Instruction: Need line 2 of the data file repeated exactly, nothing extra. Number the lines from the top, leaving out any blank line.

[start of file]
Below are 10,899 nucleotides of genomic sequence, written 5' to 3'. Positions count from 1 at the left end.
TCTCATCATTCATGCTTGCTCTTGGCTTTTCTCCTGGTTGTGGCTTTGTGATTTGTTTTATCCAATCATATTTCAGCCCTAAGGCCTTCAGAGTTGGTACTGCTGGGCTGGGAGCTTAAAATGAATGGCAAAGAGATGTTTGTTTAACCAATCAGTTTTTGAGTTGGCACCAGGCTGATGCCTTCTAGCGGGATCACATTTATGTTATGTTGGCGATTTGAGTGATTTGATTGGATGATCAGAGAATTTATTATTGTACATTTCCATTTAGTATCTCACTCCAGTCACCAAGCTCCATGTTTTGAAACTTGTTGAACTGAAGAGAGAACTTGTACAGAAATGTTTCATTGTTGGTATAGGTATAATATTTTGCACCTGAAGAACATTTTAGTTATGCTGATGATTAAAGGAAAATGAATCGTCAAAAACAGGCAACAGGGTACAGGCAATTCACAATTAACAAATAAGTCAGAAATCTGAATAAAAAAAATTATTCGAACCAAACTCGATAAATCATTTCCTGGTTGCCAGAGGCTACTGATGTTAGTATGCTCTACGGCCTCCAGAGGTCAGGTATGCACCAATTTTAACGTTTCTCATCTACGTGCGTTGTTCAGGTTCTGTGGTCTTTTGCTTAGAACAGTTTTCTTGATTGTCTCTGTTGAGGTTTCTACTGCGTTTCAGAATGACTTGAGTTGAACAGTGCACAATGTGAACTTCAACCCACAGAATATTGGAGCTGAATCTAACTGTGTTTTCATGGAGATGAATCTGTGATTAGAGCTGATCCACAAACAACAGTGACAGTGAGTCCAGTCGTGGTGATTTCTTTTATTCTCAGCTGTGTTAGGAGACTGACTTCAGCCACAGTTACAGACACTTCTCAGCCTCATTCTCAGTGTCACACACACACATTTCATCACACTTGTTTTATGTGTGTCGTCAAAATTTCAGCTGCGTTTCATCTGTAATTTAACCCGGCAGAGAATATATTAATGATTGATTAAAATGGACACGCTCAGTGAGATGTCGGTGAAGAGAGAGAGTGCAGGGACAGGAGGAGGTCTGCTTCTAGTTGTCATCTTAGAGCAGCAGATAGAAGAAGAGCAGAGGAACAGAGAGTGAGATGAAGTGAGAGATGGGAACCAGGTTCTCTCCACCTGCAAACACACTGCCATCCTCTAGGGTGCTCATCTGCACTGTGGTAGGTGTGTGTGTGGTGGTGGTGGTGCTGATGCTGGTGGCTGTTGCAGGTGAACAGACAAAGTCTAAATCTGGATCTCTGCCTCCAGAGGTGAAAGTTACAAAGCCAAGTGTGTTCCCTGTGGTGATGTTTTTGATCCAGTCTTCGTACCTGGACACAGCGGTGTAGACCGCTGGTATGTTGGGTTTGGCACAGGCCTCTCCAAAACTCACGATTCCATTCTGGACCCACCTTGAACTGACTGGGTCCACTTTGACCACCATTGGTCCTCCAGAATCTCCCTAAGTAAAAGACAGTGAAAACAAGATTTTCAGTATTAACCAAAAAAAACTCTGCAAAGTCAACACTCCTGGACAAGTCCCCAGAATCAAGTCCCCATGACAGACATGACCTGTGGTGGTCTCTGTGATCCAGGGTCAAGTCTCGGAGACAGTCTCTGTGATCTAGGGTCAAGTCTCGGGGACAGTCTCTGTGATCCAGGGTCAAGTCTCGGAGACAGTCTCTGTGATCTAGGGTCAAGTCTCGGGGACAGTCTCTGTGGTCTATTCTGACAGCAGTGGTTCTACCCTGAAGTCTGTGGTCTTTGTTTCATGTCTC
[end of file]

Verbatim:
TCTCATCATTCATGCTTGCTCTTGGCTTTTCTCCTGGTTGTGGCTTTGTGATTTGTTTTATCCAATCATATTTCAGCCCTAAGGCCTTCAGAGTTGGTACTGCTGGGCTGGGAGCTTAAAATGAATGGCAAAGAGATGTTTGTTTAACCAATCAGTTTTTGAGTTGGCACCAGGCTGATGCCTTCTAGCGGGATCACATTTATGTTATGTTGGCGATTTGAGTGATTTGATTGGATGATCAGAGAATTTATTATTGTACATTTCCATTTAGTATCTCACTCCAGTCACCAAGCTCCATGTTTTGAAACTTGTTGAACTGAAGAGAGAACTTGTACAGAAATGTTTCATTGTTGGTATAGGTATAATATTTTGCACCTGAAGAACATTTTAGTTATGCTGATGATTAAAGGAAAATGAATCGTCAAAAACAGGCAACAGGGTACAGGCAATTCACAATTAACAAATAAGTCAGAAATCTGAATAAAAAAAATTATTCGAACCAAACTCGATAAATCATTTCCTGGTTGCCAGAGGCTACTGATGTTAGTATGCTCTACGGCCTCCAGAGGTCAGGTATGCACCAATTTTAACGTTTCTCATCTACGTGCGTTGTTCAGGTTCTGTGGTCTTTTGCTTAGAACAGTTTTCTTGATTGTCTCTGTTGAGGTTTCTACTGCGTTTCAGAATGACTTGAGTTGAACAGTGCACAATGTGAACTTCAACCCACAGAATATTGGAGCTGAATCTAACTGTGTTTTCATGGAGATGAATCTGTGATTAGAGCTGATCCACAAACAACAGTGACAGTGAGTCCAGTCGTGGTGATTTCTTTTATTCTCAGCTGTGTTAGGAGACTGACTTCAGCCACAGTTACAGACACTTCTCAGCCTCATTCTCAGTGTCACACACACACATTTCATCACACTTGTTTTATGTGTGTCGTCAAAATTTCAGCTGCGTTTCATCTGTAATTTAACCCGGCAGAGAATATATTAATGATTGATTAAAATGGACACGCTCAGTGAGATGTCGGTGAAGAGAGAGAGTGCAGGGACAGGAGGAGGTCTGCTTCTAGTTGTCATCTTAGAGCAGCAGATAGAAGAAGAGCAGAGGAACAGAGAGTGAGATGAAGTGAGAGATGGGAACCAGGTTCTCTCCACCTGCAAACACACTGCCATCCTCTAGGGTGCTCATCTGCACTGTGGTAGGTGTGTGTGTGGTGGTGGTGGTGCTGATGCTGGTGGCTGTTGCAGGTGAACAGACAAAGTCTAAATCTGGATCTCTGCCTCCAGAGGTGAAAGTTACAAAGCCAAGTGTGTTCCCTGTGGTGATGTTTTTGATCCAGTCTTCGTACCTGGACACAGCGGTGTAGACCGCTGGTATGTTGGGTTTGGCACAGGCCTCTCCAAAACTCACGATTCCATTCTGGACCCACCTTGAACTGACTGGGTCCACTTTGACCACCATTGGTCCTCCAGAATCTCCCTAAGTAAAAGACAGTGAAAACAAGATTTTCAGTATTAACCAAAAAAAACTCTGCAAAGTCAACACTCCTGGACAAGTCCCCAGAATCAAGTCCCCATGACAGACATGACCTGTGGTGGTCTCTGTGATCCAGGGTCAAGTCTCGGAGACAGTCTCTGTGATCTAGGGTCAAGTCTCGGGGACAGTCTCTGTGATCCAGGGTCAAGTCTCGGAGACAGTCTCTGTGATCTAGGGTCAAGTCTCGGGGACAGTCTCTGTGGTCTATTCTGACAGCAGTGGTTCTACCCTGAAGTCTGTGGTCTTTGTTTCATGTCTC